We’re nearing the peak of blackberry season here in Seattle. The Northwest is justly famous for its blackberries. For whatever reasons having to do with climate and temperament, the non-native Himalayan blackberry (Rubus armeniacus) thrives in these parts, to the point of being an OBnoxious weed. Really, the only way you can keep it down is by running your own herd of goats. They take over abandoned lots, park margins, unkempt backyards, and just about any other nook and cranny where they can gain a foothold and spread their thorny canes.
But let’s look at the good side. Blackberries are delicious. They effortlessly combine that sought-after one-two punch of pucker and sweet that is the holy grail for many a dessert chef. Discerning palates pay nearly as much for a carton of blackberries in season as the more delicate and finicky raspberry—yet unlike raspberries, blackberries are all over the city, free for the taking.
I’m continually amazed at how under-utilized this resource is. People, we’re famous for our blackberries! Go get some. I usually combine blackberry picking with a swim in Lake Washington. They’re at their sweetest and juiciest just as the region is at its hottest. Driving around the city, I see them pretty much everywhere. It’s not like you have to travel to some distant neighborhood park or outer suburb to find them.
This is an easy recipe originally written for peaches. Use whatever fruit you want. The baking time seems long, but you want to make sure you get that crispy edge. Oven temps vary, so keep an eye on the topping; when it’s nicely browned it’s done.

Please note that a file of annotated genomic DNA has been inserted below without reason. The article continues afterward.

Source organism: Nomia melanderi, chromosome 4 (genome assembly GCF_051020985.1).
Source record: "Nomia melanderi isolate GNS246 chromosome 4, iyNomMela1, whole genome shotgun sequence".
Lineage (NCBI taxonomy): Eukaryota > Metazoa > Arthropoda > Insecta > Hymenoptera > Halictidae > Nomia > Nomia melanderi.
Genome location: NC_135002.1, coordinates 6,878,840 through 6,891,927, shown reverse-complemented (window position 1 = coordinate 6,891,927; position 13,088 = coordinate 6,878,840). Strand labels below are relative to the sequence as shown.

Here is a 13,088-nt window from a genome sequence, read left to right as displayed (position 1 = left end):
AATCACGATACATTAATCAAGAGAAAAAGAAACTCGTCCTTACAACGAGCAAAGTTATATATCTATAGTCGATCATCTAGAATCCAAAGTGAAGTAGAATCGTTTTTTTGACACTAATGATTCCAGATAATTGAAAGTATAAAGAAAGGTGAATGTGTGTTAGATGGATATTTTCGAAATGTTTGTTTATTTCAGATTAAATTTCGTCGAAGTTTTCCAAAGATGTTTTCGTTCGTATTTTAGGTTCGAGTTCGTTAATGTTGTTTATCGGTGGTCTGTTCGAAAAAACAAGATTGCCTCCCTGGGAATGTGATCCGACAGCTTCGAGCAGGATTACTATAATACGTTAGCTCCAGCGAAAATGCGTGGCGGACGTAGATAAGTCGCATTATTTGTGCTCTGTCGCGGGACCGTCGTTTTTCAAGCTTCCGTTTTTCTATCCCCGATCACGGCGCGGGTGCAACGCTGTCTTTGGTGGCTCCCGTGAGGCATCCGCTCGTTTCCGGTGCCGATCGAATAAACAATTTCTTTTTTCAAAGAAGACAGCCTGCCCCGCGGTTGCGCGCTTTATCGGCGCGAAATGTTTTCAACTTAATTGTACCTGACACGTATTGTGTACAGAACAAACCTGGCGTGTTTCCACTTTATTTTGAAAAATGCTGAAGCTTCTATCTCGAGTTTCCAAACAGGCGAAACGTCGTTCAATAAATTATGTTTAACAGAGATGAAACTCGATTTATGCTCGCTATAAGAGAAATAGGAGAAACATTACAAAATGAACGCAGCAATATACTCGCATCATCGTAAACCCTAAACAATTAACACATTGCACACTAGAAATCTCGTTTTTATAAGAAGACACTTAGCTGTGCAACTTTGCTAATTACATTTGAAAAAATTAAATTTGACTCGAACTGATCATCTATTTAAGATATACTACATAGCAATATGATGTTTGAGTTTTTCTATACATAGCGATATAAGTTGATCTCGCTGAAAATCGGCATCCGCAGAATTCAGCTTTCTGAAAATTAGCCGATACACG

1. Grease an 8×8-inch baking dish. Layer bottom evenly with berries.
2. Combine dry ingredients in a large bowl. Cut in butter with pastry blender or knife. Sprinkle over berries.
3. Bake at 375 degrees until lightly browned and crispy on top, about 45 minutes. Serve with whipped cream or vanilla ice cream.
By the way, Himalayan blackberries are available through much of North America, but if you happen to live in the Pacific Northwest, treat yourself to our native species, the trailing blackberry (Rubus ursinus). Unlike it’s argumentative cousin, the trailing blackberry doesn’t grow from thick canes or pack such vicious thorns. You’ll find it creeping along the ground in less disturbed areas where the non-native species hasn’t had a chance to out-compete it. The fruit, many berry connoisseurs would say, is even more flavorful than the Himalayan, though it takes more work to gather a meal as they’re not so plentiful.
In any case, blackberries of all species make a perfect summertime dessert on a hot evening. Don’t forget the ice cream.